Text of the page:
The caption under this photo reads, “Black and sticky rain fell over people fleeing fires. The injured and thirsty people drank the rain pouring onto them. The rain was radioactive.”


Photo by Dianne Davis

One of the focal points of the Hiroshima Peace Park is an arched tomb cenotaph. The names of each of the victims is inscribed on the stone chest beneath the arch. At the end of the arch, an eternal flame burns. We were told that it will continue to burn until all nuclear devices in the world have been destroyed.

Photo by Dianne Davis

The children’s’ monument tugs at the hearts of visitors. It is dedicated to a young girl named Sadako who survived the initial blast but died from leukemia in her early teens.

Photo by Burt Davis

The monument is surrounded by origami figures. The girl believed that if she made 1,000 origamis she would survive. She reached her goal but succumbed to the disease which resulted from her exposure to the radiation that killed many who survived the blast. Funds for the monument were raised by her classmates in 1958 to build the monument.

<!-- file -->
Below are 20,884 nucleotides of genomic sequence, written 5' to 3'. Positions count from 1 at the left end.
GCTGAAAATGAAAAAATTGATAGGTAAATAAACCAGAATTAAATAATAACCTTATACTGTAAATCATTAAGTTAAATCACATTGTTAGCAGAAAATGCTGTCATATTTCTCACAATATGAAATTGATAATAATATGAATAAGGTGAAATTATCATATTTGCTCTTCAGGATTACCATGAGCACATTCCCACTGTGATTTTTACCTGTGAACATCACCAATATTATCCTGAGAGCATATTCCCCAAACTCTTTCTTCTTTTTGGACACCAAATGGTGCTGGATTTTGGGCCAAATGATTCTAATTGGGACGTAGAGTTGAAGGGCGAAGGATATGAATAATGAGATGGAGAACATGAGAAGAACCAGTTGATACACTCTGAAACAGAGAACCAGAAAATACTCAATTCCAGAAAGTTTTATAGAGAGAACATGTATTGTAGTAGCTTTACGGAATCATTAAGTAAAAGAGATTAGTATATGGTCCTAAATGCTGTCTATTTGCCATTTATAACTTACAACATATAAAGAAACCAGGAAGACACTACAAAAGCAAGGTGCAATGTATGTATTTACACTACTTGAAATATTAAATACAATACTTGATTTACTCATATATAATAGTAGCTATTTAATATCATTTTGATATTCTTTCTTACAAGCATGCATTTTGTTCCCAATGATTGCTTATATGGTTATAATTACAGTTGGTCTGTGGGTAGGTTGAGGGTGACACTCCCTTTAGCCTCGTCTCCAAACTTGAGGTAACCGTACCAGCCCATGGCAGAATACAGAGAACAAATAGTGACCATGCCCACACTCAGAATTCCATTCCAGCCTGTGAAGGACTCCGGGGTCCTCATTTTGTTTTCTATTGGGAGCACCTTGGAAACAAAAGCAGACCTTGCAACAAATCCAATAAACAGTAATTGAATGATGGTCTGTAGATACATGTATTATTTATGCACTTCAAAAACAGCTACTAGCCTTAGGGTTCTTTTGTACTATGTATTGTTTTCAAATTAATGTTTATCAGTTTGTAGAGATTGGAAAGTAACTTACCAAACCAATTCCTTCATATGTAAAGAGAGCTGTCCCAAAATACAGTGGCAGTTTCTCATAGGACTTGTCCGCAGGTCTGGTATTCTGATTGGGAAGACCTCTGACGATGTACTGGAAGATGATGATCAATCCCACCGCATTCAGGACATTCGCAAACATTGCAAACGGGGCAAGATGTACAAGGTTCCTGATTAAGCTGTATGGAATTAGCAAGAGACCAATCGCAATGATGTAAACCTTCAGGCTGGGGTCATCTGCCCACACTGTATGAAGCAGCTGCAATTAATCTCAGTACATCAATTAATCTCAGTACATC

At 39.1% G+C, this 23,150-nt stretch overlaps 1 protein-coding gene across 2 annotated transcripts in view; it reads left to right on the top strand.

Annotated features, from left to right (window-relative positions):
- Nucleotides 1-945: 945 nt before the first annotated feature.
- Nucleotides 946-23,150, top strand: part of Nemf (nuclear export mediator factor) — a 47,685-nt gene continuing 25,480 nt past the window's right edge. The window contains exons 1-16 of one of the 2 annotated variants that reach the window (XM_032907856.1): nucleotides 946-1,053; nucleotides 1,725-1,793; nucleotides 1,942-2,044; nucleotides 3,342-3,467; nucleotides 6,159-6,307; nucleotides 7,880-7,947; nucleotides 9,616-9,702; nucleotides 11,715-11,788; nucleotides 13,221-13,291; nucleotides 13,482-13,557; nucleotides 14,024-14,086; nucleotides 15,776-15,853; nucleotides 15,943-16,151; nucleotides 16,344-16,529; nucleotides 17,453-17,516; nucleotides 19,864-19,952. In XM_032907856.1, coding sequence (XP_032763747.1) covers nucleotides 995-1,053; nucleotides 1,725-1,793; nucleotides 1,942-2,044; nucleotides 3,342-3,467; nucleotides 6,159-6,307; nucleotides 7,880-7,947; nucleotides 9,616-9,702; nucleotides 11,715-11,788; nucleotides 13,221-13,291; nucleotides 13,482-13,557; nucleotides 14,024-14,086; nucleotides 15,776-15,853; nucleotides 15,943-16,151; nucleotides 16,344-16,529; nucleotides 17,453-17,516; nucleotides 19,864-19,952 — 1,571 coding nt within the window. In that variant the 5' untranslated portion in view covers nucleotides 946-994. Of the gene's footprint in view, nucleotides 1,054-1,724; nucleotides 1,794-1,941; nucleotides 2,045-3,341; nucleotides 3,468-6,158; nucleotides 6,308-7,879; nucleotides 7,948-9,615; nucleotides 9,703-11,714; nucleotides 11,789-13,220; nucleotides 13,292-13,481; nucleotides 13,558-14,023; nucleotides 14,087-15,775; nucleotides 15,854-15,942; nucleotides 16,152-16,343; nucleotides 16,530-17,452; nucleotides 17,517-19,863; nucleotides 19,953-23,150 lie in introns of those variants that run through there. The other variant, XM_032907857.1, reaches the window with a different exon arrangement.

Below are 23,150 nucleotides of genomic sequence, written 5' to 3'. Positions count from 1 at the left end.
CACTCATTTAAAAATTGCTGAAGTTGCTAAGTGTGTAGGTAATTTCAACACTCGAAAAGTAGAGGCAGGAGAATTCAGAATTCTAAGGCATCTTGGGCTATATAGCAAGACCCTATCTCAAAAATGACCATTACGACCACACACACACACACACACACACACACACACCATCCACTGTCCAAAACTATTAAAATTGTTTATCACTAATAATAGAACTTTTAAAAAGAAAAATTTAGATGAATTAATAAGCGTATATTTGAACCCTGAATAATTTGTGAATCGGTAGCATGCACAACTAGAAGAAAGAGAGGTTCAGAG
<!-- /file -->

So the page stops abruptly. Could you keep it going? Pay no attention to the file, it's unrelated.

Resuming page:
Photo by Burt Davis

“We dedicate this bell as a symbol of Hiroshima aspiration. Let all nuclear arms and wars be gone, and the nations live in true peace! May ring to all corners of the earth to meet the ear of every man, for in it throb and palpitate the hearts of its peace – loving donors. So may you too friends, step forward and toll this bell for peace! Dedicated September 20, 1964 by Hiroshima Higan -No-Kai.”


Three days after the Hiroshima bombing and following disregarded warnings from President Truman that they must surrender or experience more bombings, the United States bombed Nagasaki resulting in 74,000 more deaths.

The Peace Park at Nagasaki

Bronze Peace Statue Photo by Burt Davis

The 9.7 meter (approx 30 ft) high Bronze Peace Statue is the focal point of the Nagasaki Peace Park. Our guide explained this statue. She told us that each of the hands of the man are representative. One hand represents nuclear attack. The other hand symbolizes tranquility and gestures for peace and meditation. His closed eyes express prayerfulness for those who are victims of the war.

The Fountain of Peace is a moving Monument Photo by Dianne Davis